Positioning is the foundation of business development success, and of business success. If we fail on this front, we face a long costly uphill journey as owners of creative businesses.”
I remember the management class I attended back at the college by the late Prof. Harry Lubis, which discuss about a very similar case. We discussed about how the traditional ATBM (Alat Tenun Bukan Mesin – Non Machinery Weaving Tools) textile manufacturer from Majalaya, southern of Bandung, Jawa Barat, Indonesia, could survive against the much bigger and more technologically advanced manufacturers emerges in the recent years.
Well in fact they can’t, due to the lack in production capacity and inability to compete in price with those giants, which resulted in many of those traditional textile manufacturers are closing down its business.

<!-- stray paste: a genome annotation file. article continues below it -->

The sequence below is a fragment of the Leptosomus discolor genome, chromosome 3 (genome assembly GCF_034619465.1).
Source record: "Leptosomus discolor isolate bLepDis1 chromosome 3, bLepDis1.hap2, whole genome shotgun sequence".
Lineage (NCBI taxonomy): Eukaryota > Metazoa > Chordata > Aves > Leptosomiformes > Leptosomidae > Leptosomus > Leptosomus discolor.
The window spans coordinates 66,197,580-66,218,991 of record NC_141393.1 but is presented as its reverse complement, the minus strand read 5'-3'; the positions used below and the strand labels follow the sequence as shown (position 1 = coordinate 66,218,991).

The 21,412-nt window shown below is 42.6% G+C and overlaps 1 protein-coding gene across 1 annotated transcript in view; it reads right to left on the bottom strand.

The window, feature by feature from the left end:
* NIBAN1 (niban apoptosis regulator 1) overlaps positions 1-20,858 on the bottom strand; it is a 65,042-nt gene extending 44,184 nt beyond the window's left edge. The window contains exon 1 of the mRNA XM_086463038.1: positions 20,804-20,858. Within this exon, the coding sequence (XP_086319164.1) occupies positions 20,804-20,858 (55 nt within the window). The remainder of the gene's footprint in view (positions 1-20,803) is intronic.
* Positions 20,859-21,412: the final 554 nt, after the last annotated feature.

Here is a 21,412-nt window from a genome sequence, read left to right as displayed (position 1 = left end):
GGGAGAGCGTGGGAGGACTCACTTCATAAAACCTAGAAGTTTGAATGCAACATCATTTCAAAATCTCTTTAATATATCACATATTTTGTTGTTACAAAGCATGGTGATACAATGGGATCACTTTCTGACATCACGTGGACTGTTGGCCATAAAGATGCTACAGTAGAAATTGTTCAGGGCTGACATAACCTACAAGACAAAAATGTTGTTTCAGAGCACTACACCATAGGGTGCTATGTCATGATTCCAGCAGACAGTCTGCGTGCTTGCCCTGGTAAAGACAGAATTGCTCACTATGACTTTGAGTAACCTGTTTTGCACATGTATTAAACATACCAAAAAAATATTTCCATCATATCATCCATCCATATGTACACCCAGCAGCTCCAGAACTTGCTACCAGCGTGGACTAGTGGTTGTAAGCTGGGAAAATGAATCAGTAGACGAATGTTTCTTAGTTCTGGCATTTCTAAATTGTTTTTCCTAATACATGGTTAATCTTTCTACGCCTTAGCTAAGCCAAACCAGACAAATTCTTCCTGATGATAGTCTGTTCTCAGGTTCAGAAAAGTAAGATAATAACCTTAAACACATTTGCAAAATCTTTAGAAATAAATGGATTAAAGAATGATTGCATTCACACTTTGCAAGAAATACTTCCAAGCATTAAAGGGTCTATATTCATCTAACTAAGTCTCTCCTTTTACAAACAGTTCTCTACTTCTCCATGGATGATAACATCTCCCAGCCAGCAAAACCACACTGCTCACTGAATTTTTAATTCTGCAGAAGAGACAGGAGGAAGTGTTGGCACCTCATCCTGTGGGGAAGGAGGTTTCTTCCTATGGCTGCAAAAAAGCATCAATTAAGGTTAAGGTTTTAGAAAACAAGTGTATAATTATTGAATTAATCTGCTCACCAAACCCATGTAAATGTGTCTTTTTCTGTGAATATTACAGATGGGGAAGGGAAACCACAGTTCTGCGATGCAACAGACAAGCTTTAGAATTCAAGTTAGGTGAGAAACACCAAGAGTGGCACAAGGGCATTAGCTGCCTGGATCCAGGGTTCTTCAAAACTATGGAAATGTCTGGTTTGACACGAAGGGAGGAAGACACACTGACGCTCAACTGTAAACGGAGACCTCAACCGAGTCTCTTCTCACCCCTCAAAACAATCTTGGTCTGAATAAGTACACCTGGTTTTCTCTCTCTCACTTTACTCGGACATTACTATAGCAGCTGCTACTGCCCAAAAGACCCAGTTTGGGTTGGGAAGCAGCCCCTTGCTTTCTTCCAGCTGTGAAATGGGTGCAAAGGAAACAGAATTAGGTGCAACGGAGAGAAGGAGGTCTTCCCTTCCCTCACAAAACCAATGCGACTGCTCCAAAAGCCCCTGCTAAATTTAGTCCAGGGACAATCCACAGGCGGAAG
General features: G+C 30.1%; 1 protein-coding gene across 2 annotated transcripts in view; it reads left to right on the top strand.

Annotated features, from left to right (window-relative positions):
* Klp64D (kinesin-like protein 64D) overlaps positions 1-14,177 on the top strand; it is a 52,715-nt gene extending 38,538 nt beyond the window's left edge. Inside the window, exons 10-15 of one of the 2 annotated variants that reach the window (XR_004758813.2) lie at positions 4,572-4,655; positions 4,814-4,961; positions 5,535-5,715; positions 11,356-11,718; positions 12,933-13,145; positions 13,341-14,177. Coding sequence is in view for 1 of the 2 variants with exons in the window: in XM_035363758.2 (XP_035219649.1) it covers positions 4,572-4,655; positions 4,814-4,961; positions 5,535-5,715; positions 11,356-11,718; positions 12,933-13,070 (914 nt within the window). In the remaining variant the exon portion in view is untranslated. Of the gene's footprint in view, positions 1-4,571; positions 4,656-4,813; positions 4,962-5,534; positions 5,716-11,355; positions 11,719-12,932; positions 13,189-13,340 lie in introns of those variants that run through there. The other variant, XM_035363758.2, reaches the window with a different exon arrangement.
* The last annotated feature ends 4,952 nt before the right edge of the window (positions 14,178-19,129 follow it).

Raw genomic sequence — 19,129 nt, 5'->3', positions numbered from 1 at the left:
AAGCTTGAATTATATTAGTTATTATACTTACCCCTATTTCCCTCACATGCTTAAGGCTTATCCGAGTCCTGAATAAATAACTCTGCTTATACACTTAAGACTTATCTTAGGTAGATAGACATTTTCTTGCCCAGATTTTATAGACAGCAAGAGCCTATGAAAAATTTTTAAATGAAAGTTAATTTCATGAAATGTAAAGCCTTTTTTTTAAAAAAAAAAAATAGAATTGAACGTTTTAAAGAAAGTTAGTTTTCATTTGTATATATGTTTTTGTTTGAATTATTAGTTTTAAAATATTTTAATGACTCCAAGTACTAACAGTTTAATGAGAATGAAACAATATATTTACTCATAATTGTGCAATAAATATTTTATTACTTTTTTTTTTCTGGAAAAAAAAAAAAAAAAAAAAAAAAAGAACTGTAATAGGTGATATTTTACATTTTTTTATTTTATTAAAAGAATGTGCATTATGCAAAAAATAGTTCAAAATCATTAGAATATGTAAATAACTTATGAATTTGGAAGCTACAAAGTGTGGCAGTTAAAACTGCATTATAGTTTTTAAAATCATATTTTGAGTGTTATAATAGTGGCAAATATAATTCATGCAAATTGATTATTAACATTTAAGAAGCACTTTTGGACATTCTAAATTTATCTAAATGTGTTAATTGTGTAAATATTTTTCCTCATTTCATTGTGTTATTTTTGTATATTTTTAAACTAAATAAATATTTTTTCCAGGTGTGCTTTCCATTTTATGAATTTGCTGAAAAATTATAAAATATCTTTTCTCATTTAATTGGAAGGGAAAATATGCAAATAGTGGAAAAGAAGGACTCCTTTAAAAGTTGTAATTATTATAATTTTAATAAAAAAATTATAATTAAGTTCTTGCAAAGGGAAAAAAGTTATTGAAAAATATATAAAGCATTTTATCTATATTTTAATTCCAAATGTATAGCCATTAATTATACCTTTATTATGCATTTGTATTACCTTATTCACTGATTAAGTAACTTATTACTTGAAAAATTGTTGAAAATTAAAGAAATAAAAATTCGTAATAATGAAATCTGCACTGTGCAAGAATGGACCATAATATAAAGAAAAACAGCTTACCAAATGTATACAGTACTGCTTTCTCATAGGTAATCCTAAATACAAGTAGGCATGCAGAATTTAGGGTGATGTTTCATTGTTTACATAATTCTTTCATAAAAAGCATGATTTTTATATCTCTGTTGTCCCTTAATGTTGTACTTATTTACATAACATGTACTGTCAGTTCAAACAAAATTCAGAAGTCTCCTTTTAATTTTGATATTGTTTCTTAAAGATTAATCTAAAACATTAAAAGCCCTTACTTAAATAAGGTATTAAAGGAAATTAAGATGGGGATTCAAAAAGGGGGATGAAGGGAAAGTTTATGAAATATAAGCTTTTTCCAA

However we also noticed that the incompetency mostly lies in their inability to pick their battlefield correctly, in which they tries to compete with the giants head to head; on the same level, on the same products. It was due because most of the traditional manufacturers can’t think of other ways of doing their business; if it’s burlap they made, then its burlap they will make until their last breath — regardless that now there’s a great supply of cheaper burlap out there created by the giants.
Furthermore, based on his study Pak Harry finds out that in fact, there are some markets which those traditional manufacturers might competes well with the giants; sarongs.